Presented as a tribute:

Mike Royko's April 19, 1996 column.


In our bustling world of consumerism, people often have complaints. They phone big companies to express these gripes. Then they talk to people whose job it is to listen and maybe do something.

Ideally, everyone involved would be polite and reasonable. But that isn't realistic. Those making the complaints can be angry and abusive. And those who must listen can have nerves that are frayed from listening to so many grievances.

Then we can have conflict--two strangers on opposite ends of a distant phone hookup.

Something like this happened when Dennis P. L'Heureux, a corporate executive who lives in Rockford, had a dispute with America Online, the big computer service.

He came home one day and decided to go on-line and flit about the Internet.

But when his computer hooked up to AOL's computers, he got a message on his screen telling him that his service had been discontinued and giving him a phone number to call.

He phoned and was told by a woman that there was a problem with his account and his credit card, and he was suspected of having tried to buy products fraudulently.

She insisted that someone used his computer to do it. Maybe a child? she suggested.

Impossible, he said. He had only one son old enough to use the computer and at the precise time the attempted fraud occurred, the entire family was watching that son play basketball.

Hah! A likely story. That is what the obviously skeptical woman at AOL seemed to say. Which angered Mr. L'Heureux. And his indignant response made her, as he described it, "very snotty."

Sometime after that, his bill from AOL arrived. His 10-year-old daughter happened to be outside when the postman dropped it off.

She brought the envelope in and L'Heureux heard the child say to his wife: "What does this mean?"

That's because the envelope contained a vulgarity that I am not permitted to use in this newspaper.

But I'll try to explain without using it. It is sometimes referred to as the "F-word."

So without using the word, and by letting you use your imagination for the translation, this is how the envelope was addressed:
(Bleep)'n Dennis L'Heureux
(Bleep)'n (his home address)
(Bleep)'n Rockford Il, 61114
He tore open the envelope and took out his bill from AOL. And there was the same word again.

The letter began:
"Dear (Bleep)'n Dennis L'Heureux.
It went on to urge him to pay the amount in question because of the credit card dispute.

And it was signed by one "P. Maxwell, Credit Department."

But in the invoice that he was supposed to send in with his check, he was again referred to as the (bleep)'n Dennis L'Heureux.

L'Heureux says he was shocked and outraged. So he showed the letter to Rockford's postal inspector, who called it to the attention of AOL.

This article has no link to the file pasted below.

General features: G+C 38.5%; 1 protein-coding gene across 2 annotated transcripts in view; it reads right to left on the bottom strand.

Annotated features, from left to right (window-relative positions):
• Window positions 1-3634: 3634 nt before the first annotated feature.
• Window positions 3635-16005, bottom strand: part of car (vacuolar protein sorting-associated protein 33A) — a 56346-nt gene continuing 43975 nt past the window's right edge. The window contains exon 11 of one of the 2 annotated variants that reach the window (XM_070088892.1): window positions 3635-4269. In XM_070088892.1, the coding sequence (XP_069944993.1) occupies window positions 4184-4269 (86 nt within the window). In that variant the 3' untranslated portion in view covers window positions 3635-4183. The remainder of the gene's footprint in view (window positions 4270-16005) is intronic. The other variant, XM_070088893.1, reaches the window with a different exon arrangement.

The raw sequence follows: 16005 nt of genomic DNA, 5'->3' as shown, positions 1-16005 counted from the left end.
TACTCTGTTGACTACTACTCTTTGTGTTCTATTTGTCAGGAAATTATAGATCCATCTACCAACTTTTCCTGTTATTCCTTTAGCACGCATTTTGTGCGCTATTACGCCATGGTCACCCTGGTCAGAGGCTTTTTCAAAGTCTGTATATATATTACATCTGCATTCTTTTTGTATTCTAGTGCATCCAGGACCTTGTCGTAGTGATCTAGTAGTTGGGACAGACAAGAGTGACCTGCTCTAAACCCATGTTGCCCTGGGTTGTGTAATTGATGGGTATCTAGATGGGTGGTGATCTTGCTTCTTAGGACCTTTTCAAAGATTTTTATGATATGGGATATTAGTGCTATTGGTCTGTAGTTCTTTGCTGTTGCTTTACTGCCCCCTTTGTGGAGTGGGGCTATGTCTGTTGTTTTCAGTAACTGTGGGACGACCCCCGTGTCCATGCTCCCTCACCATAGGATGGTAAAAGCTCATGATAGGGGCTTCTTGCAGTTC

Someone from AOL phoned L'Heureux and said they were sorry and that the letter should not have been sent with that language.

That didn't placate L'Heureux. Obviously the letter should not have referred to him and his home as (bleep)'n. But he wanted to know who sent it and what was being done about it.

So he sent a letter to Stephen Case, president and CEO of America Online, and one of the best-known deep thinkers in the world of cyberspace, cyberbusiness, and cybermoolah.

After describing how appalled he is, he asked Case: ". . . I'm not sure if you have a family, but if you do, how would you feel if your 10-year-old daughter scanned the day's mail to find an envelope addressed to (bleep)'n Stephen Case, her Dad? Well, this is exactly what has happened in my household and I am not amused in the least."

And he concluded his letter with, "I demand an explanation . . . and a formal apology for the way I have been treated."

He has not received an answer to that and several follow-up letters to Case.

So he asked me to make inquiries, since Tribune Co. owns a piece of AOL and that's where my column appears on-line.

After I left phone messages for several days, someone from AOL's public relations department finally called back and babbled and babbled, but finally admitted that they don't know how or why L'Heureux was referred to as (bleep)'n.

But I'll make a guess.

During his confrontation with the complaint lady, she called his account up on a computer screen. Then when she got mad, she simply typed in the (bleep)'n, making it part of his name and address. What does a computer know about (bleep)'n stuff like that? It just does what it is told.

And, who knows, the way computerized lists are sold, swapped, and passed around, L'Heureux might forever and ever be known as (bleep)'n L'Heureux. Lucky for AOL and Mr. Case that it didn't happen to Ted Kaczynski.